Futuristic look bendable tablets and smartphones have captured our imagination for years. Whether there are folding tablets found in Westworld or the many book-like slides with collapsible pages in Microsoft's future vision videos, a phone is expanded into a much larger device, dreamy. Samsung is now trying to make these wild concepts come true.
Galaxy maker showed its new Infinity Flex Display yesterday, a screen technology that will allow screen size on the screen to propagate into a device that approximates the size and shape of a smartphone. While we have seen flexible and bendable portable devices, this is one of the first times we've seen such a screen shot in a phone that's rumored to send in 201
Samsung actually uses two separate monitors to create its folding phone – one on the inside and one smaller screen on the outside – unlike Royolys FlexPai, which uses a single foldable display on outside of the unit. Samsung's internal display is 7.3 inches with a resolution of 1536 x 2152 (4.2: 3). It folds in half to display another screen on the front of the device. This second "cover display", as Samsung calls it, acts like a 4.58-inch phone interface with a resolution of 840 x 1960 (21: 9). It is also flanked by much larger fittings at the top and bottom of the internal screen. Although it looks very thick, Samsung says that the device hiding inside the disguise is actually "awesome".
This combination of displays has given us an early glimpse of what to expect from folding phones in 2019 and beyond. Since glass is not flexible, Samsung has had to develop new materials to protect its new display. Infinity Flex Display uses a polymer that Samsung says is both "flexible and tough", which means it can hold the strength even when folded and unfolded "hundreds of thousands of times." Samsung has combined this with a new glue that laments the different screen layers together to allow them to bend. None of this is glass, though, so it may feel a bit different to what we are used to with modern phones, tablets and touch pad.
Just as smartphones started with plastic resistant monitors and stylus input before the iPhone showed that capacitive touch on the glass was the future, this collapsible time would include compromises before technology goes on. Samsung's device, while lockable, does not look very thin compared to modern smartphones. The legs when folded for use as a phone are also giant compared to modern edge-to-edge flagships, and the folding screen Samsung has chosen makes the device very tall when closed.
"Folding phones are 3D tv in the mobile world," proclaimed Wall Street Journal technology colonel Christopher Mims on Twitter . Samsung, LG, and many other TV manufacturers pressured 3D TVs to consumers on various annual consumer electronics applications, but they never took it. They were seen as a gimmick to sell more 1080p TVs without offering a superior viewing experience. Not everyone agrees that folding phones will flop, though.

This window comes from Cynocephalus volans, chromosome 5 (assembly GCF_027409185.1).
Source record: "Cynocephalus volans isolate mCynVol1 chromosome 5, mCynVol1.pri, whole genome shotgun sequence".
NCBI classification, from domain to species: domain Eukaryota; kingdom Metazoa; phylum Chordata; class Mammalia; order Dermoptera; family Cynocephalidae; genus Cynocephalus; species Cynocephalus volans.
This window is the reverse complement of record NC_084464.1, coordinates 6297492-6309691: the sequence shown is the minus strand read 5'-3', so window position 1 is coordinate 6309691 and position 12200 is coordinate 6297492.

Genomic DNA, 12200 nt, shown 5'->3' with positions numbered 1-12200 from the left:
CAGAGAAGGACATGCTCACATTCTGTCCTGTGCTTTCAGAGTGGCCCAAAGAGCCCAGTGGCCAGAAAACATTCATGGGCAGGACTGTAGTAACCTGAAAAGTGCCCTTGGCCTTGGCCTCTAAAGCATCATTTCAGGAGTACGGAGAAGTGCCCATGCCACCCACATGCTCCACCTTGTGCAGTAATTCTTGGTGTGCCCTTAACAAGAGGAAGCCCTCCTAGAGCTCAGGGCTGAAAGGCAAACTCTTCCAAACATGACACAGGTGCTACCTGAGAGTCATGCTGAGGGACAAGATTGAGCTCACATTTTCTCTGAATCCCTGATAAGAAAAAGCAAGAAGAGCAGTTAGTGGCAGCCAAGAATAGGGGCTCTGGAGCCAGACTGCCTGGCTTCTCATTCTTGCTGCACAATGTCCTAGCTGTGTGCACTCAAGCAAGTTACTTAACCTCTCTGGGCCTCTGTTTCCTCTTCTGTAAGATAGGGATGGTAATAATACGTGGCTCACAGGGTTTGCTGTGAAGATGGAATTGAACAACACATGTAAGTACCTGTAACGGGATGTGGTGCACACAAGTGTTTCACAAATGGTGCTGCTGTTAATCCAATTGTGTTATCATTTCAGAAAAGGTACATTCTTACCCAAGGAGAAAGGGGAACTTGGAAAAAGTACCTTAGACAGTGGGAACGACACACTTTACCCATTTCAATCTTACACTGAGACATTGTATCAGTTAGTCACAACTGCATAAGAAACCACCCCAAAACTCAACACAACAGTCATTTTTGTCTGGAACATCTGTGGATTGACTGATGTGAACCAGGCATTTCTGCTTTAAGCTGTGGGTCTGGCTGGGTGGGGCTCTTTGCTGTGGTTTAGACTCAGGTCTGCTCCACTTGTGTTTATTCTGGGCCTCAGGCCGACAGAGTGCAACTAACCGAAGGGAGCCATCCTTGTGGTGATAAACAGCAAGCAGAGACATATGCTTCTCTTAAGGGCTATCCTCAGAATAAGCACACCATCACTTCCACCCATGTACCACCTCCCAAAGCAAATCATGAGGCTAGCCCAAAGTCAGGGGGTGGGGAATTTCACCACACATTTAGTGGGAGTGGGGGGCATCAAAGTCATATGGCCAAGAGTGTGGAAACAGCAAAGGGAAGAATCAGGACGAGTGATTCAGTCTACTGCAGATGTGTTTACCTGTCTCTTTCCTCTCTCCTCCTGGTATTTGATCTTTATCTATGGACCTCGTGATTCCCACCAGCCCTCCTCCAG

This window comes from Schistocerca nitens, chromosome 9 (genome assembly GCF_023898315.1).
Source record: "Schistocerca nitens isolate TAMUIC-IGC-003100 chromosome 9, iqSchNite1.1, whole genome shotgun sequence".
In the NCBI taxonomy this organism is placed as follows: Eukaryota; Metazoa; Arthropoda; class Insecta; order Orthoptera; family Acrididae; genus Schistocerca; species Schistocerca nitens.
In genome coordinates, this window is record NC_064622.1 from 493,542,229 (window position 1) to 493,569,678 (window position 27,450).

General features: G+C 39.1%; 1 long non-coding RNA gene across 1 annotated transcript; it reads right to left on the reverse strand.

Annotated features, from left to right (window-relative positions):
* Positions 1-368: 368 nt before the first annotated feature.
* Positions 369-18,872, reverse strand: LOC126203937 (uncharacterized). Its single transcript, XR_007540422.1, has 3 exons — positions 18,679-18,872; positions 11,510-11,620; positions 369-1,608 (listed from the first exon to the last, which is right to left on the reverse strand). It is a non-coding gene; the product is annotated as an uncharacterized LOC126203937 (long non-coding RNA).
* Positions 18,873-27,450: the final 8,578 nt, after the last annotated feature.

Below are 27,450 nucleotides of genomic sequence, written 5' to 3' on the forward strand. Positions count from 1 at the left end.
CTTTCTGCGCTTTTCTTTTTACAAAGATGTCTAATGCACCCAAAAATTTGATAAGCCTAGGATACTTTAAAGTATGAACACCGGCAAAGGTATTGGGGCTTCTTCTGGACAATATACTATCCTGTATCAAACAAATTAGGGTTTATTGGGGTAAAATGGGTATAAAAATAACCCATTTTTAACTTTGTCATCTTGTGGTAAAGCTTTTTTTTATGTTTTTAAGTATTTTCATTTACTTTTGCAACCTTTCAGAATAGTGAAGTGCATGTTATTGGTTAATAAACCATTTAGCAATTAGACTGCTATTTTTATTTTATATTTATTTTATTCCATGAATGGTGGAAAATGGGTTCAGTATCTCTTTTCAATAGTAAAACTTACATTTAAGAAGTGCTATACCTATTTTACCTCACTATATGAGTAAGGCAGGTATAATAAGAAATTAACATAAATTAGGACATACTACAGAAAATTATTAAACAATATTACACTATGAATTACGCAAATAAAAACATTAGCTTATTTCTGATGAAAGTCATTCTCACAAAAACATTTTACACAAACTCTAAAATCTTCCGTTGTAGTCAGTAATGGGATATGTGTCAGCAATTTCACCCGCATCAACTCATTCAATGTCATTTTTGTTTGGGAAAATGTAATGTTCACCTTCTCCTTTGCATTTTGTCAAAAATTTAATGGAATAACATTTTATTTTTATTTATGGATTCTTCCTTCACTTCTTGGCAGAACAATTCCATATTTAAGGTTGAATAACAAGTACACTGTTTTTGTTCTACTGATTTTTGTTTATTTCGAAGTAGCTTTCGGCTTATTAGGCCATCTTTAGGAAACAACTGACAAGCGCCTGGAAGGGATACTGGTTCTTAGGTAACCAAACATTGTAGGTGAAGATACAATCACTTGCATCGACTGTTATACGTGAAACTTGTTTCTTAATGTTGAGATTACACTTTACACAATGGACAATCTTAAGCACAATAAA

"Someone discusses" if "foldable or rollable mobile monitors are the future of smartphones, the only question is when and by whom," explains Patrick Moorhead, an industry analyst at Moor Insights and former AMD director. "The core of a folding smartphone is that the user can benefit from a larger screen, but can still fit it into the pocket, the suitcase or the purse."
In 2011, the gigantic 5.3-inch screen on the Galaxy Note was met with guffaws in technical circles. Today we only call phablets, phones. Similarly, the curved screen of the often ridiculous Galaxy Note Edge and Galaxy Round was eventually native to Infinity Displays found on Samsung's modern S-Series flagship. If folding phones follow a similar journey, Samsung's first device will not fully capture the design's potential – instead it will mark the beginning of an emerging battle over this exciting display technology.
"This is not just a concept," says Justin Denison, SVP for mobile product marketing on Samsung. "The breakthroughs we have made in display materials have been matched by industry breakthroughs. As a result, we will be ready to launch mass production in the coming months."
The emergence of mass production means that device makers will be able to Pick this screen just as they already do with Samsung OLED panels. Huawei plans to lay out a folding handset next year. Lenovo and Xiaomi have also bothered their own prototypes, and LG also works with own flexible OLED monitors and TVs that roll up in a box. The 2019 consumer electronics exhibition in January may be an initial battlefield for folding devices, powered by Android official support for folding screens.
Google support will be the key, as this kind of new form factor will require a hardware and software connection. Samsung creates its own Multi Active Window software that allows its folding phone to display three apps simultaneously. Multitasking is just one aspect of software, and Samsung along with Google must optimize the entire Android user interface and experience for these types of devices. Apple traditionally deserves hardware and software integration. In fact, there are rumors that a folding iPhone may appear over the next two years.
Foldable phones are the obvious initial market for this display technology, but manufacturers will be far more ambitious as the display technology expires. Samsung is also promising rollable and stretchable OLED monitors in the future. Imagine throwing or rolling a 55 inch TV into something that fits your purse, or eventually replacing pen and paper with a folding tablet. It sounds incredible right now, but we are only at the beginning of our flexible future.